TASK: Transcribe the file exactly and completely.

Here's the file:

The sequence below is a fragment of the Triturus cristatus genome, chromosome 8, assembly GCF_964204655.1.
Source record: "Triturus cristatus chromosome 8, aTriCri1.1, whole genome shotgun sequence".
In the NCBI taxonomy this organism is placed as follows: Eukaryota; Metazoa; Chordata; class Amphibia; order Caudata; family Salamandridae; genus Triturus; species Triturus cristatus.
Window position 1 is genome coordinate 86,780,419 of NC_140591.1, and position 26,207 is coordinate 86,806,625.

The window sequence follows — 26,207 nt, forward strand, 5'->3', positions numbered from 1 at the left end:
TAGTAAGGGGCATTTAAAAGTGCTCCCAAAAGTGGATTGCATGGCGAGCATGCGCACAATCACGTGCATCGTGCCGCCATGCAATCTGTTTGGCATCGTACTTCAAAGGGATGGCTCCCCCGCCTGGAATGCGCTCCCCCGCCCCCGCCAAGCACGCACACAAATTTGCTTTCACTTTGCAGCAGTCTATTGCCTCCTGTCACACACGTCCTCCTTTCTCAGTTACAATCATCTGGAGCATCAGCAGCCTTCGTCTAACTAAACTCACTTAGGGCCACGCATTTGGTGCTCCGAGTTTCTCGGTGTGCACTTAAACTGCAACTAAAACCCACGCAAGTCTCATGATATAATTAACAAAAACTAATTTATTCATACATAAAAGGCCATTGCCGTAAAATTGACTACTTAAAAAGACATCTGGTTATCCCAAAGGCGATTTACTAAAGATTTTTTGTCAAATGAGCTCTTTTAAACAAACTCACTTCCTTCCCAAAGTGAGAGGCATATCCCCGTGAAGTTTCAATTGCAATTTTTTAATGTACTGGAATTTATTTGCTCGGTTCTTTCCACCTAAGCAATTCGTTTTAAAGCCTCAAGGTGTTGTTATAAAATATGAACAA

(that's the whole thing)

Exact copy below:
The sequence below is a fragment of the Triturus cristatus genome, chromosome 8, assembly GCF_964204655.1.
Source record: "Triturus cristatus chromosome 8, aTriCri1.1, whole genome shotgun sequence".
In the NCBI taxonomy this organism is placed as follows: Eukaryota; Metazoa; Chordata; class Amphibia; order Caudata; family Salamandridae; genus Triturus; species Triturus cristatus.
Window position 1 is genome coordinate 86,780,419 of NC_140591.1, and position 26,207 is coordinate 86,806,625.

The window sequence follows — 26,207 nt, forward strand, 5'->3', positions numbered from 1 at the left end:
TAGTAAGGGGCATTTAAAAGTGCTCCCAAAAGTGGATTGCATGGCGAGCATGCGCACAATCACGTGCATCGTGCCGCCATGCAATCTGTTTGGCATCGTACTTCAAAGGGATGGCTCCCCCGCCTGGAATGCGCTCCCCCGCCCCCGCCAAGCACGCACACAAATTTGCTTTCACTTTGCAGCAGTCTATTGCCTCCTGTCACACACGTCCTCCTTTCTCAGTTACAATCATCTGGAGCATCAGCAGCCTTCGTCTAACTAAACTCACTTAGGGCCACGCATTTGGTGCTCCGAGTTTCTCGGTGTGCACTTAAACTGCAACTAAAACCCACGCAAGTCTCATGATATAATTAACAAAAACTAATTTATTCATACATAAAAGGCCATTGCCGTAAAATTGACTACTTAAAAAGACATCTGGTTATCCCAAAGGCGATTTACTAAAGATTTTTTGTCAAATGAGCTCTTTTAAACAAACTCACTTCCTTCCCAAAGTGAGAGGCATATCCCCGTGAAGTTTCAATTGCAATTTTTTAATGTACTGGAATTTATTTGCTCGGTTCTTTCCACCTAAGCAATTCGTTTTAAAGCCTCAAGGTGTTGTTATAAAATATGAACAA